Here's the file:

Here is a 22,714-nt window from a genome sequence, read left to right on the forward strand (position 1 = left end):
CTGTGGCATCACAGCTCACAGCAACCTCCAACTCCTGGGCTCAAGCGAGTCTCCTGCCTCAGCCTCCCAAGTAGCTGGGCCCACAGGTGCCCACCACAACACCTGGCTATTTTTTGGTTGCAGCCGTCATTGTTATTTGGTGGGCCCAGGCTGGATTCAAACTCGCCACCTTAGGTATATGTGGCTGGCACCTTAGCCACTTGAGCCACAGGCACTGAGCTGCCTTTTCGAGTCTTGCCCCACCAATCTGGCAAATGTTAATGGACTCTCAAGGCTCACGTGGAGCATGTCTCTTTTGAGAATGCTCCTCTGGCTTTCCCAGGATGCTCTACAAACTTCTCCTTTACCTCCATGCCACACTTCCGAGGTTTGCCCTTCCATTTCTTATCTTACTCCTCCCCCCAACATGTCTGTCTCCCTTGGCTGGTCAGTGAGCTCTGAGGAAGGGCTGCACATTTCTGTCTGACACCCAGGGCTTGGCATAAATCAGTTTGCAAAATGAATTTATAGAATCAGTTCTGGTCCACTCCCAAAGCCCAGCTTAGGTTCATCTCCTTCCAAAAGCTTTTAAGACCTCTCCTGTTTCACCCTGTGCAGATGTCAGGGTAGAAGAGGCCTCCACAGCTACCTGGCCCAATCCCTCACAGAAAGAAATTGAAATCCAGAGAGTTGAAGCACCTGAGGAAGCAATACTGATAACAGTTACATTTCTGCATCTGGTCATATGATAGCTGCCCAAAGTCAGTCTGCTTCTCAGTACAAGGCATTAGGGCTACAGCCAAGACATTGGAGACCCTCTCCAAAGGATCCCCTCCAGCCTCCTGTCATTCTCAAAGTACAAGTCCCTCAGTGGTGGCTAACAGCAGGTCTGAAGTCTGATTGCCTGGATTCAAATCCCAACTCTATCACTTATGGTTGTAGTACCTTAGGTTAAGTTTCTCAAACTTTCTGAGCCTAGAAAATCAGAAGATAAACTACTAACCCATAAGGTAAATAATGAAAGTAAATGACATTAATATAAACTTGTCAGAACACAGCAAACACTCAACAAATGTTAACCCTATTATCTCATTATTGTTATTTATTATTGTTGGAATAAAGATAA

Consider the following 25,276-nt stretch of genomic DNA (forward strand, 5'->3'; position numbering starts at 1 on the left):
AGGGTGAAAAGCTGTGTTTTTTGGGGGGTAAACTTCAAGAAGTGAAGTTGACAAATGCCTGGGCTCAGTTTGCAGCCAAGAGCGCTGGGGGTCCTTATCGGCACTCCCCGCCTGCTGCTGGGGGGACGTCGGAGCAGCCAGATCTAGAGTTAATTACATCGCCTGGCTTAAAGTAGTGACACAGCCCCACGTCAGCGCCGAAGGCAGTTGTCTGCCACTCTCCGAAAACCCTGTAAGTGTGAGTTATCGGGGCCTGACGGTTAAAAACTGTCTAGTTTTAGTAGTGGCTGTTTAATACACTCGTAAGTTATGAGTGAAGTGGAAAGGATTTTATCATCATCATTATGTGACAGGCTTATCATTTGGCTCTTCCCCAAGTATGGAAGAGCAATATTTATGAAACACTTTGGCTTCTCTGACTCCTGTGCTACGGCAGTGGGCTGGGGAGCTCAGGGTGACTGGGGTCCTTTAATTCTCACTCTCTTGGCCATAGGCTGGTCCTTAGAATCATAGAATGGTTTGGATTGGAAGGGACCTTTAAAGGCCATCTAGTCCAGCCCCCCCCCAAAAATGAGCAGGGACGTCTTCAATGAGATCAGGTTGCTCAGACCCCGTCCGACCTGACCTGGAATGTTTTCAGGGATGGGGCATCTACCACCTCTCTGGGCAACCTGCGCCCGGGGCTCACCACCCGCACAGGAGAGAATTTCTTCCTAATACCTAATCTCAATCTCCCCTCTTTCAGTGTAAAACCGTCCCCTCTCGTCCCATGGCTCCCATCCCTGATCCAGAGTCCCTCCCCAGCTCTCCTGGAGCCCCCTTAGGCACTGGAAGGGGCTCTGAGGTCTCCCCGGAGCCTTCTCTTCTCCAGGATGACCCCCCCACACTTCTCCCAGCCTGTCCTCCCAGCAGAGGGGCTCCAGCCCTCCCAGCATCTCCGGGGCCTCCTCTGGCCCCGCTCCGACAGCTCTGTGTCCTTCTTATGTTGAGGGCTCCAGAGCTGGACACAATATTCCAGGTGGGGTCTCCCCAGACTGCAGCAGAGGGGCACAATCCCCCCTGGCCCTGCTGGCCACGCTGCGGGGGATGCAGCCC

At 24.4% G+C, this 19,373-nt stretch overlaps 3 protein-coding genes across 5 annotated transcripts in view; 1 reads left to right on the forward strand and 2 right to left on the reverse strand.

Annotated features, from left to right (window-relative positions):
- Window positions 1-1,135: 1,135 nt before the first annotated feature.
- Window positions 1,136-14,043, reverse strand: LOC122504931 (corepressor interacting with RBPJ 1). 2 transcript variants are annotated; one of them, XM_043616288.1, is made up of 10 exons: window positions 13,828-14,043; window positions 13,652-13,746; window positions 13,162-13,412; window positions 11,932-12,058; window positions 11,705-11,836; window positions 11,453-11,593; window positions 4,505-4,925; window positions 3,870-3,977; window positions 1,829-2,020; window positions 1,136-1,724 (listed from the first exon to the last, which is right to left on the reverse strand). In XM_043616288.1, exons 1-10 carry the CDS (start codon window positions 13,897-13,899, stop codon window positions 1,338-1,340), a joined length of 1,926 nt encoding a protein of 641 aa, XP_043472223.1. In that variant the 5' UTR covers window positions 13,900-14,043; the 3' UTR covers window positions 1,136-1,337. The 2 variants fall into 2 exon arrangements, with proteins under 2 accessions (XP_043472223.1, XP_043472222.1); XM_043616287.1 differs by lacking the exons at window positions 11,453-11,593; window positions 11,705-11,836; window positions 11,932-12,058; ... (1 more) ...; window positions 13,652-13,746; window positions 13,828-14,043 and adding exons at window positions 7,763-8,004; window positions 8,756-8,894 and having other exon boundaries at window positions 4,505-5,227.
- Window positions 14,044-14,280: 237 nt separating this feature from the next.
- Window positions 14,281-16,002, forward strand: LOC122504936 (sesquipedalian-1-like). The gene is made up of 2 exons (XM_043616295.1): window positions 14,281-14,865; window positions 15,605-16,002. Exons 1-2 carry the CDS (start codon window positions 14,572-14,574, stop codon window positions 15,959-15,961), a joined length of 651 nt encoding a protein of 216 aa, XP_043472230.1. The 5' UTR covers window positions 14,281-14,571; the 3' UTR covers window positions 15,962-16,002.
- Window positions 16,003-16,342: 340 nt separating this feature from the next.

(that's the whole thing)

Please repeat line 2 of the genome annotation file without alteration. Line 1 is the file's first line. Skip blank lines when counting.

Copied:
CTGTGGCATCACAGCTCACAGCAACCTCCAACTCCTGGGCTCAAGCGAGTCTCCTGCCTCAGCCTCCCAAGTAGCTGGGCCCACAGGTGCCCACCACAACACCTGGCTATTTTTTGGTTGCAGCCGTCATTGTTATTTGGTGGGCCCAGGCTGGATTCAAACTCGCCACCTTAGGTATATGTGGCTGGCACCTTAGCCACTTGAGCCACAGGCACTGAGCTGCCTTTTCGAGTCTTGCCCCACCAATCTGGCAAATGTTAATGGACTCTCAAGGCTCACGTGGAGCATGTCTCTTTTGAGAATGCTCCTCTGGCTTTCCCAGGATGCTCTACAAACTTCTCCTTTACCTCCATGCCACACTTCCGAGGTTTGCCCTTCCATTTCTTATCTTACTCCTCCCCCCAACATGTCTGTCTCCCTTGGCTGGTCAGTGAGCTCTGAGGAAGGGCTGCACATTTCTGTCTGACACCCAGGGCTTGGCATAAATCAGTTTGCAAAATGAATTTATAGAATCAGTTCTGGTCCACTCCCAAAGCCCAGCTTAGGTTCATCTCCTTCCAAAAGCTTTTAAGACCTCTCCTGTTTCACCCTGTGCAGATGTCAGGGTAGAAGAGGCCTCCACAGCTACCTGGCCCAATCCCTCACAGAAAGAAATTGAAATCCAGAGAGTTGAAGCACCTGAGGAAGCAATACTGATAACAGTTACATTTCTGCATCTGGTCATATGATAGCTGCCCAAAGTCAGTCTGCTTCTCAGTACAAGGCATTAGGGCTACAGCCAAGACATTGGAGACCCTCTCCAAAGGATCCCCTCCAGCCTCCTGTCATTCTCAAAGTACAAGTCCCTCAGTGGTGGCTAACAGCAGGTCTGAAGTCTGATTGCCTGGATTCAAATCCCAACTCTATCACTTATGGTTGTAGTACCTTAGGTTAAGTTTCTCAAACTTTCTGAGCCTAGAAAATCAGAAGATAAACTACTAACCCATAAGGTAAATAATGAAAGTAAATGACATTAATATAAACTTGTCAGAACACAGCAAACACTCAACAAATGTTAACCCTATTATCTCATTATTGTTATTTATTATTGTTGGAATAAAGATAA